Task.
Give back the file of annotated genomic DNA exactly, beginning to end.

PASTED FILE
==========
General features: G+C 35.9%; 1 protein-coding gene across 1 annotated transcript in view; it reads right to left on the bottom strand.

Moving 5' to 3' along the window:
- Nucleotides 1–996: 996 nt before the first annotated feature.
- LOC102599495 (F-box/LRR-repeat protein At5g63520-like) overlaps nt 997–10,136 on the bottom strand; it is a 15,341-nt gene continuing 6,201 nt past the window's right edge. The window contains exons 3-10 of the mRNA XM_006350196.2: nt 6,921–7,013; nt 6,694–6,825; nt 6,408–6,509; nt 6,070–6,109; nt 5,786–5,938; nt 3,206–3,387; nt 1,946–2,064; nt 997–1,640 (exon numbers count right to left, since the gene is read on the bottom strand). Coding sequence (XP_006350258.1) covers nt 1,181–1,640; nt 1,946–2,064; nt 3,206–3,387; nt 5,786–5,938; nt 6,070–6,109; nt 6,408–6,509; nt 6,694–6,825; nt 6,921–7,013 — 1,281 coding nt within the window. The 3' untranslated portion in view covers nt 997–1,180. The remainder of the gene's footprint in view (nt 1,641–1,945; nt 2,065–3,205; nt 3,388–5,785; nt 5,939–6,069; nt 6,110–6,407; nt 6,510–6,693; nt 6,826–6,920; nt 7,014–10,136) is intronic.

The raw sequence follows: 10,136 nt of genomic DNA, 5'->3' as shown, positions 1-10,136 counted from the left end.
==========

General features: G+C 35.9%; 1 protein-coding gene across 1 annotated transcript in view; it reads right to left on the bottom strand.

Moving 5' to 3' along the window:
- Nucleotides 1–996: 996 nt before the first annotated feature.
- LOC102599495 (F-box/LRR-repeat protein At5g63520-like) overlaps nt 997–10,136 on the bottom strand; it is a 15,341-nt gene continuing 6,201 nt past the window's right edge. The window contains exons 3-10 of the mRNA XM_006350196.2: nt 6,921–7,013; nt 6,694–6,825; nt 6,408–6,509; nt 6,070–6,109; nt 5,786–5,938; nt 3,206–3,387; nt 1,946–2,064; nt 997–1,640 (exon numbers count right to left, since the gene is read on the bottom strand). Coding sequence (XP_006350258.1) covers nt 1,181–1,640; nt 1,946–2,064; nt 3,206–3,387; nt 5,786–5,938; nt 6,070–6,109; nt 6,408–6,509; nt 6,694–6,825; nt 6,921–7,013 — 1,281 coding nt within the window. The 3' untranslated portion in view covers nt 997–1,180. The remainder of the gene's footprint in view (nt 1,641–1,945; nt 2,065–3,205; nt 3,388–5,785; nt 5,939–6,069; nt 6,110–6,407; nt 6,510–6,693; nt 6,826–6,920; nt 7,014–10,136) is intronic.

The raw sequence follows: 10,136 nt of genomic DNA, 5'->3' as shown, positions 1-10,136 counted from the left end.